life one day. At first she's thrilled but she
soon realizes that it's possible to have too much perfection.
I had a harder time coming up with an idea for the
anthology Vengeance Fantastic. I guess I'm not a very vindictive
person because I couldn't think of any time that I wished
to get revenge on someone. But then I turned the question
around: was there a time when someone might have wished to
get revenge on me? Years ago, when I worked as a reporter for a small weekly
newspaper, I did some theater reviews, and I always felt uncomfortable
criticizing actors' performances. What if one
of those actors had wished to get back at me for a negative
review? "Exits and Entrances" became a story about a theater critic with a poison
pen (or more accurately, a poison keyboard) and the ghost
of an actress he'd once devastated with a mean-spirited review. But to keep this story from being a cliché, I had my critic character
believe the ghost has come back solely for revenge when, in
reality, like Marley's ghost, she's returned to help save
the critic's soul.
Avoid Clichés Like the Plague
And that brings me to one of the most important considerations
when writing a story for a theme anthology: avoiding the obvious
and the cliché. Since an anthology might contain stories by a dozen or so different
writers, you want to avoid writing the same kind of story
as everyone else. To do this, try to find an
aspect of the theme that isn't apparent at first glance. For A Dangerous Magic, I chose not to write a fantasy story
that merely had elements of romance in it, I wrote about a
central issue regarding the concept of romance itself: the
difference between the ideal and the real. For Vengeance Fantastic, I wrote a story that at first seemed
to be about revenge, but turned out to be about redemption
(though my character certainly does get what's coming to him
in the end).
Don't go with your first, second, or even third idea.
Keep pushing yourself to explore the theme until you
come up with an idea that's more original, and perhaps more
off-beat than any of the others the editor is going to see.
That way, your story will stand an even greater chance
of being accepted for publication.
While getting a story published (and receiving a
check to cash) is nice, the main reward of writing for theme
anthologies for me is that I've written stories I never would
have otherwise (need I mention Alien Pets again?),
and they've often turned out to be some of the best work I've
done. The themes have not only sparked ideas,
they've taken me in directions I never would have explored
otherwise and helped me grow as a writer.
And they can do the same for you.
Sidebar: Advice From the Pros: Top Editors
and Writers Tell You How to Break Into Theme Anthologies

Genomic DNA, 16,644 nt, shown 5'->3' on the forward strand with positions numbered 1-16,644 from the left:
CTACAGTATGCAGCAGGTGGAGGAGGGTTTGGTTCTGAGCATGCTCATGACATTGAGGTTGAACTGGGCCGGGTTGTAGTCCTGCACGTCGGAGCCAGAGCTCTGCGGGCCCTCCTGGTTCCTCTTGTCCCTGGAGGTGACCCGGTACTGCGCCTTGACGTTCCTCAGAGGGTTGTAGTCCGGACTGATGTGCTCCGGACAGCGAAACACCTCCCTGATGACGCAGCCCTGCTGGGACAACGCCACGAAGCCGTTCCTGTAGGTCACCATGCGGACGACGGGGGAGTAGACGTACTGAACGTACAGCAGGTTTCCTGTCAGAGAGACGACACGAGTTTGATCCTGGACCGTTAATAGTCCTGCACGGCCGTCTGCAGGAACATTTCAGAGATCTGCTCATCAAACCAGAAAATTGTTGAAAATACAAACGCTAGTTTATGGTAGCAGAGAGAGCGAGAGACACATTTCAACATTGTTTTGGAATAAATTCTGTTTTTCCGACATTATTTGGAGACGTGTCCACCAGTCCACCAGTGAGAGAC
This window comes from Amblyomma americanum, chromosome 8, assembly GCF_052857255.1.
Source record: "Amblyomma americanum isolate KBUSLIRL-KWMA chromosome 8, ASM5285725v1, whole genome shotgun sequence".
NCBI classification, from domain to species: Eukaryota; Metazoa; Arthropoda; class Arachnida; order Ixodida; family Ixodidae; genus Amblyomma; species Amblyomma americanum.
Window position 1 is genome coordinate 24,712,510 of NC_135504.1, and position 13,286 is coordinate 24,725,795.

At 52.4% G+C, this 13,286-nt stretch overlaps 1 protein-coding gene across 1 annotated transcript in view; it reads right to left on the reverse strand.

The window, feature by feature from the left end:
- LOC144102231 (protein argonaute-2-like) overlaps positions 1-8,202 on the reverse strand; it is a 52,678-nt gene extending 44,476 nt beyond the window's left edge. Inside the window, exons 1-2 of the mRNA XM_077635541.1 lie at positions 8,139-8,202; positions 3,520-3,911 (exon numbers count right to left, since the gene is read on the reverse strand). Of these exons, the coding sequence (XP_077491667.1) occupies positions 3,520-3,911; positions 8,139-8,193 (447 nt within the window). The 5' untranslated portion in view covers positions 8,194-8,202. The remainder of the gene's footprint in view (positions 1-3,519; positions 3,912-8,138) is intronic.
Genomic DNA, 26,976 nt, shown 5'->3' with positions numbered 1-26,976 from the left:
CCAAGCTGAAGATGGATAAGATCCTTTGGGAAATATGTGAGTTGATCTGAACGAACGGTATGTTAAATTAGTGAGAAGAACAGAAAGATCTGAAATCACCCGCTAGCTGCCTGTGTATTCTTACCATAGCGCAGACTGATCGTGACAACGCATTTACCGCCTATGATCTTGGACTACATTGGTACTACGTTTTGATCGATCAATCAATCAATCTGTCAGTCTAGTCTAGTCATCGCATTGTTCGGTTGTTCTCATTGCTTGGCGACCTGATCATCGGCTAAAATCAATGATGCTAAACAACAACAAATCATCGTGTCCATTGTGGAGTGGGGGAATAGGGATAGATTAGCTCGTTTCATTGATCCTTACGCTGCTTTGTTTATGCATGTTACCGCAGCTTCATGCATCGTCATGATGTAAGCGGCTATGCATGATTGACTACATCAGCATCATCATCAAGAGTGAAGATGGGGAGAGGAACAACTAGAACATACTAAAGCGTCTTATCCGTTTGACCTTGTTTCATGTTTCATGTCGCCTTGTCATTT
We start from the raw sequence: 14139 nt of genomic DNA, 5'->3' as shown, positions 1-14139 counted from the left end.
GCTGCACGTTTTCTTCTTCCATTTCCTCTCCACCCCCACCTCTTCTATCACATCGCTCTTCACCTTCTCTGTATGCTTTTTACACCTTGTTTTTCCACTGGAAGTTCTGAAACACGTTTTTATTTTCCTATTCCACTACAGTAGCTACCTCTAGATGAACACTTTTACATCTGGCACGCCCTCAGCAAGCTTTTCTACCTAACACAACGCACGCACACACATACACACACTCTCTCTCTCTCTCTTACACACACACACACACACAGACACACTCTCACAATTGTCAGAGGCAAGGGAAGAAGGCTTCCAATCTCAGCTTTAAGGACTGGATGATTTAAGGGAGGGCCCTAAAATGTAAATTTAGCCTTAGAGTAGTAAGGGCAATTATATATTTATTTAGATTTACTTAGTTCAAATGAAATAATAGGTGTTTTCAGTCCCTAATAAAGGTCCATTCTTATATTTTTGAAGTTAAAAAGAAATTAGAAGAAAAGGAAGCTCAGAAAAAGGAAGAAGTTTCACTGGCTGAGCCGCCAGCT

Given that the author follows the editor's guidelines for the themed anthology,
most of the time stories are turned down because there is
nothing in them that makes them "special." Hackneyed
phrases, mundane plots, and so on are certain to get the story
rejected. You need to ask yourself, "What makes this
story 'special.'" I mean, just because it has that dragon
in it, that doesn't make it special. Heck, all the
stories in this dragon anthology have dragons in them. What
is it that makes my story better? What makes it stand out?- Dennis L. McKiernan, author
of Once Upon a Winter's Night and Dragondoom.
Read enough anthologies to see what you like about them and what you don't.
Submit to the editors whose instincts you trust. Also, if you work is published where editors can read it, and if an
editor like it, she will approach you [to submit to an anthology].
- Ellen Datlow, fiction editor of SCIFI.COM and co-editor
of the Year's Best Fantasy and Horror series.
One of the most common questions I get has to do with the difference between
writing for an anthology versus writing for a magazine.
I think writers are frequently surprised when I read
a story and ask for revisions, while the magazine market may
(depending on the magazine, the editor, etc.) be more of a
pass or fail kind of scenario. Anticipate some
editorial feedback when writing for theme anthology titles
- in order to deliver the best possible book to the publisher,
the editor must keep in mind not only each individual story,
but the flow of the book as a whole. -
Russell Davis, author of Touchless, and editor of Apprentice Fantastic, Mardi Gras Madness, and Heat.
If a writer is writing on spec, it pays to get the story in as early as possible.
That dramatically increases the chances that the story will
be read and purchased. It also allows time
for editorial input and rewrites, if the story is intriguing,
but not quite right for the book for whatever reason. -Denise Little, editor of A Dangerous Magic, Perchance to Dream, and A Constellation of Cats.
A lazy writer will do the bare minimum work needed to make a story "fit"
the theme, and no more. It's a cheat to the reader and to
other writers in the anthology who are busting their parts
up one side and down the other to create a worthwhile piece
of fiction. If an editor wants stories about, say, vampires,
I am going to come up with the most unlikely of situations
in which to introduce the thing, and give it characteristics
not normally associated with its type - it might, for instance,
be a chain-smoker, or really love stock-car racing. The point
is, it won't be a traditional vampire; there's got
to be something unexpected in its character. - Gary L. Braunbeck, author of The Indifference of Heaven
and Things Left Behind.
Sidebar: Resources for Finding Anthology
The following websites contain information on joining various writers' organizations,
market information, articles on writing and publishing, conference
information, and numerous links to other writing-related sites.